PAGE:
There are a ton of options out there when choosing a new set of strings for your bow, but how do you choose?
Seems like there are 100’s of string manufacturers out there and every claims to be the best….
To simplify and help answer this question, first you need to put yourself into a category:
1. I’m an archer/bowhunter who does all my own bow work or I have a friend or family member that does all my bow work
2. I’m an archer/bowhunter who utilizes a pro shop to do my bow work
If you’re in category 1, you can support your local pro shop and purchase a set of strings from them, or you can buy directly from one of many aftermarket string companies.
Although there are many options, look for those that offer a guarantee with their products against common issues such as: peep rotation, elongation (creep) and serving separation. If the company isn’t willing to stand behind their products, that’s probably a good indicator of quality. Also, there is a wide range of prices in aftermarket strings.
What makes a $150 set of strings better than a $100 set or even a $50 set?
Every string manufacturer out there is saying that their strings, regardless of price, are the best made and many of them even claim to have some mystery magic that nobody else has. So, if everyone’s strings are the best, why the wide price range? Could the $50 set of strings be just as good as the $150 set? The short answer for that is no or very unlikely, but there are a few major factors for prices. For starters, most people or companies selling their strings inexpensively are probably guilty of not paying federal excise tax and also don’t likely carry product liability. Another is being the companies cost to produce them. The material costs to build quality strings can vary some depending on the volume that the string company does, but that difference is very minuscule. The material cost to build strings is actually pretty small,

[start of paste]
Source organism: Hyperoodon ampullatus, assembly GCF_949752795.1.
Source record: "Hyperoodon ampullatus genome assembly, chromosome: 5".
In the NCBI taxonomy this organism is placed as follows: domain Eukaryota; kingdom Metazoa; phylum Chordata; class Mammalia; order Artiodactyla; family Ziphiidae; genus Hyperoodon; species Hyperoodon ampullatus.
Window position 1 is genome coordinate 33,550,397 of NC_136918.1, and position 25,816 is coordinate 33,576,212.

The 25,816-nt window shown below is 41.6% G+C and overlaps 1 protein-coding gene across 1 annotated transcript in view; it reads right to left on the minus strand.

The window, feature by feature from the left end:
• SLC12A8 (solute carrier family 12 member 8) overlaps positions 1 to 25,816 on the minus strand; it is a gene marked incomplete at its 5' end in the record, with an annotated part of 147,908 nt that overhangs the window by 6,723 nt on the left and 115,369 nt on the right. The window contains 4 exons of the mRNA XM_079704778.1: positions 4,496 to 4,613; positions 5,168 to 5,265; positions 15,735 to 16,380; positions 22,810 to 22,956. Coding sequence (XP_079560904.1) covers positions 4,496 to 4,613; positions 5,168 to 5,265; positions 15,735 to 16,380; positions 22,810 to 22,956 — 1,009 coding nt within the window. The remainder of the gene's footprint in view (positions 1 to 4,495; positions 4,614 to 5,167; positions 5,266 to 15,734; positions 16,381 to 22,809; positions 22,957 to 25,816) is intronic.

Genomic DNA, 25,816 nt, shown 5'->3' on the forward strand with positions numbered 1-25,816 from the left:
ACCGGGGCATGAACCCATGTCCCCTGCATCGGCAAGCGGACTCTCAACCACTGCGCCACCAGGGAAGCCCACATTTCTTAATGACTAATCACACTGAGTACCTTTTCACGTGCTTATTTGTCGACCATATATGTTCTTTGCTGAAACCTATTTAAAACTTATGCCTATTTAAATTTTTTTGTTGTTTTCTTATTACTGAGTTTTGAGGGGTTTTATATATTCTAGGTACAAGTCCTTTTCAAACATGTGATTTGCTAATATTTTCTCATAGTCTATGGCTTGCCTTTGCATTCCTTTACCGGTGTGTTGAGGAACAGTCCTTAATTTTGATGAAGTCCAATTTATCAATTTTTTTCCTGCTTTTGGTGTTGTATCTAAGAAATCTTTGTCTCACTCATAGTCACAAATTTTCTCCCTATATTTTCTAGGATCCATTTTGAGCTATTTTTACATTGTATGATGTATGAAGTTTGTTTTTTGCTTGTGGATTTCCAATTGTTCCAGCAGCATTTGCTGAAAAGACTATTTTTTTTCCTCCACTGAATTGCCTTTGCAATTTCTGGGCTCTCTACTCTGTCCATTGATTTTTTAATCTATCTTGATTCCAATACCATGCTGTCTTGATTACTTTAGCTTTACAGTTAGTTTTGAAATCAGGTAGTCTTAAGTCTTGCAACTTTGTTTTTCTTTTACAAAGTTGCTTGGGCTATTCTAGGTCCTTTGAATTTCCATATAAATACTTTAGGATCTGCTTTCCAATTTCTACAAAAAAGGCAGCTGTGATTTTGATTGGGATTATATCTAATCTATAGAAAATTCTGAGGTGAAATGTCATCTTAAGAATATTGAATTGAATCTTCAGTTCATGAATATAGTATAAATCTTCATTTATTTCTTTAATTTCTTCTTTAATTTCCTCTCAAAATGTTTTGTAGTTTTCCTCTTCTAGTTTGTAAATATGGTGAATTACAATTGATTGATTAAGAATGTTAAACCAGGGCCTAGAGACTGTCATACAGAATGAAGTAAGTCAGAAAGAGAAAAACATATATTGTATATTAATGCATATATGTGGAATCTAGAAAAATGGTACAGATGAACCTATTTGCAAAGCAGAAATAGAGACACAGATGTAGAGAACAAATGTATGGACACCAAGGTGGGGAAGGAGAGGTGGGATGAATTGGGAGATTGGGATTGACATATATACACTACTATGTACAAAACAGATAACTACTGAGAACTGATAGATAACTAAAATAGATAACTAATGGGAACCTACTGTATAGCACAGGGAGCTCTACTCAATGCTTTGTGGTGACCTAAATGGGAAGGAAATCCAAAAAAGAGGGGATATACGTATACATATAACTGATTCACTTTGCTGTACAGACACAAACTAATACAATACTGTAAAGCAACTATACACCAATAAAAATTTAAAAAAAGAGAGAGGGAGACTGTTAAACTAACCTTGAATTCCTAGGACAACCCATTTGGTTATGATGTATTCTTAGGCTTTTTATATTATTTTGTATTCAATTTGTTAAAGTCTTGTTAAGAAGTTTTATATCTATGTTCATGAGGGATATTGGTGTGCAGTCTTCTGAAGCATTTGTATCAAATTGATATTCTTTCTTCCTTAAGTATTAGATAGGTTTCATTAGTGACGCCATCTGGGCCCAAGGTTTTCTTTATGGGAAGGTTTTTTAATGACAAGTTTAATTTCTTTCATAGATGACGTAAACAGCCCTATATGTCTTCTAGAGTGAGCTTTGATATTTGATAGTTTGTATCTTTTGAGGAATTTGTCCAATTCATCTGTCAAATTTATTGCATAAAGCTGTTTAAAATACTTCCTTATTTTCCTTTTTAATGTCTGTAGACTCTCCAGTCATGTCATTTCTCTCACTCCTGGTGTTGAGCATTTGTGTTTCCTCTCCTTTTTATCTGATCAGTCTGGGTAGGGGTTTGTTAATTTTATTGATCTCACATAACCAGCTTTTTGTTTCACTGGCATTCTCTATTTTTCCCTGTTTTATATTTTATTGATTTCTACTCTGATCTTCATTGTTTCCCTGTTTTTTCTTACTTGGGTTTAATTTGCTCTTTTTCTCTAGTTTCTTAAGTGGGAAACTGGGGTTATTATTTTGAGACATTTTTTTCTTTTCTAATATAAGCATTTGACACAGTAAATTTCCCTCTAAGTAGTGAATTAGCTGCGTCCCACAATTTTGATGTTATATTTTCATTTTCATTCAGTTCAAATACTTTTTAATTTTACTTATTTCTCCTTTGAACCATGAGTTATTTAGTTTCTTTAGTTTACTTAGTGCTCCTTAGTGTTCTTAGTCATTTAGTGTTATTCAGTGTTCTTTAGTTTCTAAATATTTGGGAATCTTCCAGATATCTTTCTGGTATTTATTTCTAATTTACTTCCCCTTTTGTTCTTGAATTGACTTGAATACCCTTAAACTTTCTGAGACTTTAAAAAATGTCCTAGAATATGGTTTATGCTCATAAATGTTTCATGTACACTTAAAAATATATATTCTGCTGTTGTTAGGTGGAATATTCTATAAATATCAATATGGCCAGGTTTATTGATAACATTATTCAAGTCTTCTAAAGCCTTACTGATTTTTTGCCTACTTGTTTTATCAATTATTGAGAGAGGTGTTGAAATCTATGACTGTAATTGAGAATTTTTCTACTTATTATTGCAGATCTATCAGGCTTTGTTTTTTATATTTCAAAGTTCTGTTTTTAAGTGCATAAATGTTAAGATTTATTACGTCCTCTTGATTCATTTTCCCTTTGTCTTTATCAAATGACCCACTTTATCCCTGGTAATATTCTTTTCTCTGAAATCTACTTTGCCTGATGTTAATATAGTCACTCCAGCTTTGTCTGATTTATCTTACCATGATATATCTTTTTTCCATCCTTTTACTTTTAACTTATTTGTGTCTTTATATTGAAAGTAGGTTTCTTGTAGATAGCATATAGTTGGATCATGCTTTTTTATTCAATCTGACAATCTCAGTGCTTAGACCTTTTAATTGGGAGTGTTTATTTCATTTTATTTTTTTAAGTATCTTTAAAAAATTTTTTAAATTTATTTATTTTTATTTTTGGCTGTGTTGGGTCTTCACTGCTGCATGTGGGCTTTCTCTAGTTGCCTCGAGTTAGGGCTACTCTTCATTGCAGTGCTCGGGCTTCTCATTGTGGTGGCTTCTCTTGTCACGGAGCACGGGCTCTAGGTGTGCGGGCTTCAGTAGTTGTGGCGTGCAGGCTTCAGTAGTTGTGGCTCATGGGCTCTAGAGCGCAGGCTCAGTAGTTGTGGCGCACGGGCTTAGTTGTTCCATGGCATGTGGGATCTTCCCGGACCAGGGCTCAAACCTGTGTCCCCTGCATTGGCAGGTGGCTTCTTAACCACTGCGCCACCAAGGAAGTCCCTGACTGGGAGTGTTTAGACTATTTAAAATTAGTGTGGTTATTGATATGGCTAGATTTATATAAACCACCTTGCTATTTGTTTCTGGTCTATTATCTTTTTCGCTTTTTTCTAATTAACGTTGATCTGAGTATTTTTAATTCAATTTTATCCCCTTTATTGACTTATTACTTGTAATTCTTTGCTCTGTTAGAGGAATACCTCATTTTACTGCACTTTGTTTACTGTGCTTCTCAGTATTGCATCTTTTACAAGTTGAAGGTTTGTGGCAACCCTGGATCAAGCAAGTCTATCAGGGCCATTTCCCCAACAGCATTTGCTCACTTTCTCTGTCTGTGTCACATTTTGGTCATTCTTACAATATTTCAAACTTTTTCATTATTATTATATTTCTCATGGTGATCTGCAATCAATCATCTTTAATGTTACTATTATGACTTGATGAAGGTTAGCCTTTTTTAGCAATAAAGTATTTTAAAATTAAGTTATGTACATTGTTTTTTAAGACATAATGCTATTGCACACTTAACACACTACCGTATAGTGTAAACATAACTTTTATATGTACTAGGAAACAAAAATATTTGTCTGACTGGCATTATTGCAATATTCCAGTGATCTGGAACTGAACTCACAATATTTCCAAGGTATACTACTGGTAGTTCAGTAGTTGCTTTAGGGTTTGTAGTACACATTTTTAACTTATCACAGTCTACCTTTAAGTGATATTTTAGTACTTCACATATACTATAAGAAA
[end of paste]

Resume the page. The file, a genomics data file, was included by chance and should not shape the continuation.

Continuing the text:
leaving labor and overhead as the biggest driving forces behind cost.
Let’s face it, without a company making a profit, there is no company, but as a consumer, you also shouldn’t have to pay for inefficiencies in production that result in an increased cost of the product. The next factor is quality vs. perceived quality. It’s always somewhat of a “get what you paid for” scenario, but only up to a certain extent. I would agree as I previously mentioned, that you’d be hard pressed to find a good string set at $50 that would rival the quality of anything in the $100+ category, but this is probably as far as it goes. In most cases, a good quality set of strings is going to be at least $100 or more. When you get into the $100-$150 range, price really has no significant bearing on the quality of the product. Basically saying, if you tested 10 different sets ranging from $100 – $150, the results wouldn’t likely match in order of price. Your $150 set could rank anywhere in the top 10 just as much as the $100 could win. So, the lesson here is don’t skimp on your strings for a “cheap” set. If it looks like an amazing deal, it might be “buyer beware”. The other lesson is once you start exploring the higher price category, cost isn’t an indicator of quality.